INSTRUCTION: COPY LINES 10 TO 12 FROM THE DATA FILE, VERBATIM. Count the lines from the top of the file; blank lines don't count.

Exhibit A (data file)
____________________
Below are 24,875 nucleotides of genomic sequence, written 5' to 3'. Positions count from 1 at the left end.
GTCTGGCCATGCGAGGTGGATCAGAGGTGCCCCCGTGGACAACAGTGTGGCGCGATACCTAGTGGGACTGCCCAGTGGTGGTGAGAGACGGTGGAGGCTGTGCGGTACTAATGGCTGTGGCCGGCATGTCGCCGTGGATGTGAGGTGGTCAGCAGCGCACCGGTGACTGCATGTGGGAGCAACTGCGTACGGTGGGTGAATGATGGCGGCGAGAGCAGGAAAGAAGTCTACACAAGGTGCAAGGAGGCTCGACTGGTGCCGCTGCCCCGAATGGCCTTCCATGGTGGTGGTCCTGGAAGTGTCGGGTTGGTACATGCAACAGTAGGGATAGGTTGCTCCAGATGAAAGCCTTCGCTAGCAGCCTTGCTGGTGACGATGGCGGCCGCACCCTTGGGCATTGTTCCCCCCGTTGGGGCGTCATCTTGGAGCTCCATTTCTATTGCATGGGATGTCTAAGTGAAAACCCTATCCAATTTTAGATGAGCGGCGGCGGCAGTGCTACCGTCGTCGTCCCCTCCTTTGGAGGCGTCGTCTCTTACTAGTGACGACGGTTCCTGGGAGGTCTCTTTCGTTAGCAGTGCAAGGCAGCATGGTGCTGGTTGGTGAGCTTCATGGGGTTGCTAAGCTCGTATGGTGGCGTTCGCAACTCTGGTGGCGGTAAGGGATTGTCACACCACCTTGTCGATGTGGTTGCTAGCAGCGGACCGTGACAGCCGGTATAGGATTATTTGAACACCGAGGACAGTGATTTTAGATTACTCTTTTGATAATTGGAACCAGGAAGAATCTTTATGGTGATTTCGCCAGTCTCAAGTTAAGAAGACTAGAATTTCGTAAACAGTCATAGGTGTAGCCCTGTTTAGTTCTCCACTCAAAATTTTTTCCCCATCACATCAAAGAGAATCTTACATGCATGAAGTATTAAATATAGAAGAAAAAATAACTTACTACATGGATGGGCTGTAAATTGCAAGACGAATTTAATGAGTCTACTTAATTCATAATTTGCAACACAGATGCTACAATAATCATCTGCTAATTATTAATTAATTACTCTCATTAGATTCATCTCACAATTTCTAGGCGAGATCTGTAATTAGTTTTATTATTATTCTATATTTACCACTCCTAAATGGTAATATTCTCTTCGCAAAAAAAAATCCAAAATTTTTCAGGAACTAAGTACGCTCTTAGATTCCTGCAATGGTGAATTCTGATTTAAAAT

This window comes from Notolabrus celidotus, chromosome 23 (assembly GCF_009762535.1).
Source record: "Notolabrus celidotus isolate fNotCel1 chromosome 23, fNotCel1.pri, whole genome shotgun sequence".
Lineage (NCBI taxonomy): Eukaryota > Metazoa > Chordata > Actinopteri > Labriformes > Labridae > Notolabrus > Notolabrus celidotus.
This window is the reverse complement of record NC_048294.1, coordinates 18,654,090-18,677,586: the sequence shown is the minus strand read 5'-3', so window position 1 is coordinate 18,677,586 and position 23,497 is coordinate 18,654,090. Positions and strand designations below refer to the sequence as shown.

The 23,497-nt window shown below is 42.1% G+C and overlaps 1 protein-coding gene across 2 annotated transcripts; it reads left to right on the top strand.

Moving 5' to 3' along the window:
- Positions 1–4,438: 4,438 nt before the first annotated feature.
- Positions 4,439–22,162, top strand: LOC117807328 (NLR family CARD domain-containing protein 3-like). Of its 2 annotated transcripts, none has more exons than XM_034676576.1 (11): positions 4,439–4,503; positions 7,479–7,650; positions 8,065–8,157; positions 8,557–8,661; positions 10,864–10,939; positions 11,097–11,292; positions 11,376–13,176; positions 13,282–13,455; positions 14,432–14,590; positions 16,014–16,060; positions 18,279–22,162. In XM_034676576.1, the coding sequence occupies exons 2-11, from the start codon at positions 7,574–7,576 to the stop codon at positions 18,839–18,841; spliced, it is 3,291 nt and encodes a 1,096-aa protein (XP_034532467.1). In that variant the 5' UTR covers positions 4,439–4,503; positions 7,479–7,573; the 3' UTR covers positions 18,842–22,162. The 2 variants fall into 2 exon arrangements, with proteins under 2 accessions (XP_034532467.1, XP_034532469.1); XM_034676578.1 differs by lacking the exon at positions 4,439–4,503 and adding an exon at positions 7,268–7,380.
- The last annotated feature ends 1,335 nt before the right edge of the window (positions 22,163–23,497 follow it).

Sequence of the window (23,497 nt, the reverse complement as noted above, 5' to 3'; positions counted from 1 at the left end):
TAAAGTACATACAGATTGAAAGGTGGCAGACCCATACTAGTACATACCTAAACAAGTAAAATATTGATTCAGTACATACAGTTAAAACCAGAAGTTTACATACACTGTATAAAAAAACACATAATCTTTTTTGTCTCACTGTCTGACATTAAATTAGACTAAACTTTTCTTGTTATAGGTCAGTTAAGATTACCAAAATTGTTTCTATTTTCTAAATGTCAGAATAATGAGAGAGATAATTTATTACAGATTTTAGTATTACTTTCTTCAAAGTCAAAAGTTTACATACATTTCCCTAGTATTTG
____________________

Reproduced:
- Positions 4,439–22,162, top strand: LOC117807328 (NLR family CARD domain-containing protein 3-like). Of its 2 annotated transcripts, none has more exons than XM_034676576.1 (11): positions 4,439–4,503; positions 7,479–7,650; positions 8,065–8,157; positions 8,557–8,661; positions 10,864–10,939; positions 11,097–11,292; positions 11,376–13,176; positions 13,282–13,455; positions 14,432–14,590; positions 16,014–16,060; positions 18,279–22,162. In XM_034676576.1, the coding sequence occupies exons 2-11, from the start codon at positions 7,574–7,576 to the stop codon at positions 18,839–18,841; spliced, it is 3,291 nt and encodes a 1,096-aa protein (XP_034532467.1). In that variant the 5' UTR covers positions 4,439–4,503; positions 7,479–7,573; the 3' UTR covers positions 18,842–22,162. The 2 variants fall into 2 exon arrangements, with proteins under 2 accessions (XP_034532467.1, XP_034532469.1); XM_034676578.1 differs by lacking the exon at positions 4,439–4,503 and adding an exon at positions 7,268–7,380.
- The last annotated feature ends 1,335 nt before the right edge of the window (positions 22,163–23,497 follow it).

Sequence of the window (23,497 nt, the reverse complement as noted above, 5' to 3'; positions counted from 1 at the left end):